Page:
LO 33.7: Describe the customer relationship cycle and discuss the trade-off

LO 33.7: Describe the customer relationship cycle and discuss the trade-off between creditworthiness and profitability.
Entities in the business of loaning money do not focus entirely on risk and creditworthiness; they also have to evaluate customers from the perspective of profitability. If a credit card is issued to a customer with a very high FICO score who pays their bill in full every month, the bank will not earn any interest from that customer on borrowed funds. At the same time, issuing that same credit card to a customer with a low FICO score is a greater risk because the customer may be unable to pay back loaned funds. Along with credit default scoring, lenders are using product and customer profit scoring measures to evaluate the potential profitability of a specific product and the potential profitability of a specific customer.
In utilizing scorecards to evaluate customers, there are several variations beyond just the credit bureau (FICO) scores. These additional scorecards can be used to evaluate both creditworthiness and profitability. They include:
Revenue scores’, used to evaluate existing customers on potential profitability. Application scores: used to support the decision to extend credit to a new applicant. Response scores’, assign a probability to whether a customer is likely to respond to an offer.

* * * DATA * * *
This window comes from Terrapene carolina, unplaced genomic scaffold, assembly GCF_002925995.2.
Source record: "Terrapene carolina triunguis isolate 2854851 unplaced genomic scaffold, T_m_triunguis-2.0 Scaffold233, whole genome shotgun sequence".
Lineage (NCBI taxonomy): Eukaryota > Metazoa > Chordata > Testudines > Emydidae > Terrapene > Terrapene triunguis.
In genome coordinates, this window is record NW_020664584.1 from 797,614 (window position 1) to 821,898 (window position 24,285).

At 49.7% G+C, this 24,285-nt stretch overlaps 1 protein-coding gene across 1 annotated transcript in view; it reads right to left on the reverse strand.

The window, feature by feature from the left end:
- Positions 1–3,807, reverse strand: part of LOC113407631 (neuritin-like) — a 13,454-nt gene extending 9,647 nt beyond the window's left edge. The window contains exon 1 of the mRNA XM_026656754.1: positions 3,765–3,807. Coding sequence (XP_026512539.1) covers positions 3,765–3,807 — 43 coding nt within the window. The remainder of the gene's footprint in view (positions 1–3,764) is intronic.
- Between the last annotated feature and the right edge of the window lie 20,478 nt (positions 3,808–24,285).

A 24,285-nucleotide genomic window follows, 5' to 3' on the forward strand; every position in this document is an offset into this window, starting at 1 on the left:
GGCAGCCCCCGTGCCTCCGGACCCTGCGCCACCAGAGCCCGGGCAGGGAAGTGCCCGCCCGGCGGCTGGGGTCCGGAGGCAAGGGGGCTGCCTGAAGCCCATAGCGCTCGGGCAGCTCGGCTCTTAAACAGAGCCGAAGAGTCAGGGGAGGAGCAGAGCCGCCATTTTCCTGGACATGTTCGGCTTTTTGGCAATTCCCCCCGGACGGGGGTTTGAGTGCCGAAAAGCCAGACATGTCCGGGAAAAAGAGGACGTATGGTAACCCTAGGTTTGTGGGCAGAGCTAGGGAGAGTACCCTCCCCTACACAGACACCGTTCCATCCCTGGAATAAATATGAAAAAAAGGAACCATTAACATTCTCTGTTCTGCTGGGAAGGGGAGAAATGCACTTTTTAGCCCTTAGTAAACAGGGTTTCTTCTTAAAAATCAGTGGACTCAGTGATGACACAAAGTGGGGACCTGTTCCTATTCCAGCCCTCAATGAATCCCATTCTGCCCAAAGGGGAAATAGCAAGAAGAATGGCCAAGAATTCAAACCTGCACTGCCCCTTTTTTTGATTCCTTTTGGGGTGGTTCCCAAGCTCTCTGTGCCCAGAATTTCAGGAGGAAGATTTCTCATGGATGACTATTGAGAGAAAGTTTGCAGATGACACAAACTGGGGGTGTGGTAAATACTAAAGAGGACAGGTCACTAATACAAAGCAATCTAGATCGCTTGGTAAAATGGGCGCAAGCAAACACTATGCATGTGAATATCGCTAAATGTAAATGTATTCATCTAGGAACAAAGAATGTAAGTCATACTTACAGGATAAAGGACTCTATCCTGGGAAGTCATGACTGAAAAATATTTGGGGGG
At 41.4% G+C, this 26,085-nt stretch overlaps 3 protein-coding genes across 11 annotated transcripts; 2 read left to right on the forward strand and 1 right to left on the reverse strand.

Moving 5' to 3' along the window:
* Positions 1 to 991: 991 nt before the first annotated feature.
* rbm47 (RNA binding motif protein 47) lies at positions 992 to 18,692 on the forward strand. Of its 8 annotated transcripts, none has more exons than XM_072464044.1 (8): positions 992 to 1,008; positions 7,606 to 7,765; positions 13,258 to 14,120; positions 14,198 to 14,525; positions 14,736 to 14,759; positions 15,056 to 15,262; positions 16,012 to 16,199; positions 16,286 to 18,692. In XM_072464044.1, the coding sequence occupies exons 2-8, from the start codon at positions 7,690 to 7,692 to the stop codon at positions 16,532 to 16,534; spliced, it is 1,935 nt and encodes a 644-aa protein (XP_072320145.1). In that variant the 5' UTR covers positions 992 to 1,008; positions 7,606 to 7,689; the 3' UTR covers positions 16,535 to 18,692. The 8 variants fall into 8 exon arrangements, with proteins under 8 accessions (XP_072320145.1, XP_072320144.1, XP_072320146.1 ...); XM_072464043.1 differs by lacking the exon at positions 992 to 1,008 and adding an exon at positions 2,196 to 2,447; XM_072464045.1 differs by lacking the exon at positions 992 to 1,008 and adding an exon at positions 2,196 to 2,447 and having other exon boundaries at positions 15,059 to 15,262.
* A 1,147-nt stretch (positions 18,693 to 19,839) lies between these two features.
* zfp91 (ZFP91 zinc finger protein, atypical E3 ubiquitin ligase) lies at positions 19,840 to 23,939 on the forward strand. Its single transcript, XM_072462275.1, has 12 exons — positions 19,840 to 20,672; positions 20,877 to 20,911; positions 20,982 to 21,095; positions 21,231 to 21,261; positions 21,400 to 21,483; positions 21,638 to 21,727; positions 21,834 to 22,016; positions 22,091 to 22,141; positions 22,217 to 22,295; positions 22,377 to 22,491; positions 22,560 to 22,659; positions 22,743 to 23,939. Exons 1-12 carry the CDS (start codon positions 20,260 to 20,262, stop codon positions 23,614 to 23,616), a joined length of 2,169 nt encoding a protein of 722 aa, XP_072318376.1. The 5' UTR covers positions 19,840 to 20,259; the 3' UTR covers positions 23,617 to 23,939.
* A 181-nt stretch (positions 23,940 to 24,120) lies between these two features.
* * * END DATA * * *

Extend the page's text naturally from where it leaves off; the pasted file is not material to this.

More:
Insurance scores: assign a probability to potential claims by the insured.
Behavior scores: assess existing customer credit usage and historical delinquencies.
Tax authority scores: predict where potential audits may be needed for revenue collection. Attrition scores: assign a probability to the reduction or elimination of outstanding debt
by existing customers.
The customer relationship cycle involves the process a lender goes through to market its products/services, screen applications from customers, manage customer accounts, and then cross-sell to those customers. Marketing efforts will focus on selling new or tailoring existing products to meet the needs of both new and existing customers. Applicant screening involves the acceptance or rejection of an application based on scorecards noted previously,
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Topic 33 Cross Reference to GARP Assigned Reading – Crouhy, Galai, and Mark, Chapter 9
as well as ultimately determining the appropriate price to charge for accepted applicants. Managing the customer account will primarily involve product pricing, credit line authorizations, modifications, renewals, and principal or interest collections. Cross-selling efforts will target existing customers by offering other lender products to meet their needs.
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